The Continuing Quest For A Classic Horror Movie

Last week I posted about my quest to find a relatively unseen or unrecognised scary movie that could be considered 'classic'... and have since worked my way through a fair few of the candidates. Find out in the readmore if any of them have impressed enough to deserve the title.

1. The Cabinet of Dr Caligari
Viewed by many as the first horror movie, this 1920 silent film has aged pretty well. It's sets are all weird, surrealist backdrops which add to the tone; and the titular villain and his cohort are still pretty creepy. The only problem is, I suppose, that with the increased sophistication of the medium of film it's pretty difficult for such a lo-fi movie (and, I hate to say it, a silent movie) to genuinely scare a modern audience. So while really good, and obviously a classic in it's own right, it's not quite what we're looking for.

2. Session 9
Directed by Brad Anderson, who has gone on to direct The Machinist with Christian Bale and also several episodes of The Wire, it turned out not to be the straight-to-video dud I had initially expected. Revolving around a crew of workmen in an abandoned insane asylum (always a good setting), it's high on atmosphere, has a few good shocks and is a bit twisty in the plot department. While very decent, and at times even good, it's still a long way off the picky criterion I've set to warrant being called a classic- so no prize here. Worth a watch though...

3. The Changeling
Made by another Wire alumni, Peter Medak, The Changeling concerns a composer who after witnessing the violent death of his wife and child, rather foolishly goes to live alone in a big, scary, haunted house. Again, this one has it's moments, but comes across as a bit of a TV movie, and gets a bit too whodunit to be truly scary. Lots of points in it that other movies could be accused of ripping off though (particularly Ringu), so credit where credit's due.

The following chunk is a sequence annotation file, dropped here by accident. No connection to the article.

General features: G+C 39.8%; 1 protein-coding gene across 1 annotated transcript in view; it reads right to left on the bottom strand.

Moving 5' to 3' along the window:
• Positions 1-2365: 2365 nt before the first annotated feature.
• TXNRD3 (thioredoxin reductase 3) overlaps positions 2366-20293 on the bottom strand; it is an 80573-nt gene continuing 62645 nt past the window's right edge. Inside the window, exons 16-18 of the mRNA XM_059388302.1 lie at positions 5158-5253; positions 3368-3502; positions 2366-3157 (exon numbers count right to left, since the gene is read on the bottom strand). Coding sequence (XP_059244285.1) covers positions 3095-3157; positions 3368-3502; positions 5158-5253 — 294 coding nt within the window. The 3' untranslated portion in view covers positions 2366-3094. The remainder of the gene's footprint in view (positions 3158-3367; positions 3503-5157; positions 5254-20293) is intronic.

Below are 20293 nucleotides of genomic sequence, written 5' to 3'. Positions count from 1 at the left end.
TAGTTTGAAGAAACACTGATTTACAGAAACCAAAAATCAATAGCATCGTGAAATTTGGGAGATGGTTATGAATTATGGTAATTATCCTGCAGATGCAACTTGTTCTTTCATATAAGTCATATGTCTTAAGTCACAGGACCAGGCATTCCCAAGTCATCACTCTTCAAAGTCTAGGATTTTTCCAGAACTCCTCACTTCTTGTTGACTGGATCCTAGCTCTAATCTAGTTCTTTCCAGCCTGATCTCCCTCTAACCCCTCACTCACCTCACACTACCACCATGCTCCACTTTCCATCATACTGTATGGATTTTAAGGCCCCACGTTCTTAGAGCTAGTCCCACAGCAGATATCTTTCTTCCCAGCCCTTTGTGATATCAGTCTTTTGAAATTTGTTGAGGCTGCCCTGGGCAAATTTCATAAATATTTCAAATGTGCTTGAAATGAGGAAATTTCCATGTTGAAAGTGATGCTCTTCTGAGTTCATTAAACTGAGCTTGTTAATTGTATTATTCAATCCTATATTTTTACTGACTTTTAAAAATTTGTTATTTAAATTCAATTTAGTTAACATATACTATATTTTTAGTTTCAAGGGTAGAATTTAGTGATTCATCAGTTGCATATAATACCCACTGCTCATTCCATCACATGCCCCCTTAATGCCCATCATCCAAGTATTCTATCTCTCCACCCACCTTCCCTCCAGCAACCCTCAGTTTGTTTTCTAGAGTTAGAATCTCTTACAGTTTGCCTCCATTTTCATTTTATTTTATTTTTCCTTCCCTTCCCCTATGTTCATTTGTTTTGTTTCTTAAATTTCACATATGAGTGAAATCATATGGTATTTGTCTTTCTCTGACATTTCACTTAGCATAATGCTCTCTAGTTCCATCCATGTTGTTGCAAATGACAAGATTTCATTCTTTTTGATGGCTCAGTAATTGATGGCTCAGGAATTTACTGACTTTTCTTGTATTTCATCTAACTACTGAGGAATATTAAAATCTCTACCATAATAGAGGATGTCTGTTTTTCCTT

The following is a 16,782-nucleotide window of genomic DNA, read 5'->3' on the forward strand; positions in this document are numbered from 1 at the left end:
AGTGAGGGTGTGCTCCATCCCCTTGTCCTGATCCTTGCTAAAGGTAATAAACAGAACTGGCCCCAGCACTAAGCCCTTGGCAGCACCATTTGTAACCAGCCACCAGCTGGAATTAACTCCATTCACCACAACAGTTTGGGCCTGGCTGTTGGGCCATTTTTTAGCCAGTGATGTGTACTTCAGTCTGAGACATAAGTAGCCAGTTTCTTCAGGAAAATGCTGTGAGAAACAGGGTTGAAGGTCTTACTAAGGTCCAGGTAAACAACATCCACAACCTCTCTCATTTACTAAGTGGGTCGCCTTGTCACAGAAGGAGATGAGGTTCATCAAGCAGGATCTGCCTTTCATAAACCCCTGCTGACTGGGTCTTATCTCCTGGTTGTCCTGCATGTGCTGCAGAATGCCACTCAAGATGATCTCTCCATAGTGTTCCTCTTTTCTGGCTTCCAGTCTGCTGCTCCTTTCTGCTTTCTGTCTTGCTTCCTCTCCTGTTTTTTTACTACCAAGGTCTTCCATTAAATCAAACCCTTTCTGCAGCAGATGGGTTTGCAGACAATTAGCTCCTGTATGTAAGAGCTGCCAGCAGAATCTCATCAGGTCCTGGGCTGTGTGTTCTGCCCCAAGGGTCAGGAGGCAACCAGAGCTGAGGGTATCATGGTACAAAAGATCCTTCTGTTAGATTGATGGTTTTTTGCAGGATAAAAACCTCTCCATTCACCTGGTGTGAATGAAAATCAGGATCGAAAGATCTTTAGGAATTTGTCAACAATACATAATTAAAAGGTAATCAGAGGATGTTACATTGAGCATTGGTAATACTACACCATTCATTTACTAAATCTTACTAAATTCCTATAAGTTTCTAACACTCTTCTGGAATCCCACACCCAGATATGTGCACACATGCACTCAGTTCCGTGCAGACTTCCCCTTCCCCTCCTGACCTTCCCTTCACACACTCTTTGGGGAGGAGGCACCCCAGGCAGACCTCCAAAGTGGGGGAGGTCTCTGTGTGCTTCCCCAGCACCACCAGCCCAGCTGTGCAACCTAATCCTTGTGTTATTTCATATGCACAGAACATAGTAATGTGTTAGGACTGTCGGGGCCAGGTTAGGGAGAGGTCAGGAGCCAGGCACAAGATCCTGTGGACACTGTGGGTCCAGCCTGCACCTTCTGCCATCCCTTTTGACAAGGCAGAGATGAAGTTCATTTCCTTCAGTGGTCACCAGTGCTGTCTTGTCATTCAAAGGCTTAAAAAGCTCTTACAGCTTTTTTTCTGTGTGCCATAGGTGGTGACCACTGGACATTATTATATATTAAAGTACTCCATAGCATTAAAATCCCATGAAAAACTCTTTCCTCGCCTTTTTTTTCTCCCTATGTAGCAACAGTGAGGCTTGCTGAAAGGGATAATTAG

4. Hour of The Wolf
This one is famed auteur Ingmar Bergman's foray into the Horror genre, and definitely came across as something by an amazing filmmaker. I'd never seen anything by Bergman before this, so there was a fair bit of expectation going in. True to reputation the acting was fantastic, and was pretty creepy in itself. As far as 'horror' content is concerned- it's more surreal than anything else, and I guess that's where it's kinda scary. The climax of the movie is very 'what the hell??', and is probably the source of it's claim as a horror film. There are also one or two sequences in the rest of the flick that are quite eerie- notably one that involves Max Von Sydow fishing (ahh, fishing... an untapped source of terror). Overall an excellent flick, but probably a bit more on the artistic side than the scary.


So round one down and no new classics to report. Hour of the Wolf comes close, but I'm gonna be really strict on this, so no cigar yet. Thanks to comments and suggestions we have added a few more to the watching list. Here it is as it stands:

Picnic at Hanging Rock
Carnival of Souls
Village of the Damned
Jacob's Ladder
Night of the Demon
Hellraiser (could do with a re-watch)

I'll post updates as soon as there's a significant amount watched. Surely one of the flicks on this list can scare the bejesus out of me... Fingers crossed.

Keep the suggestions coming!

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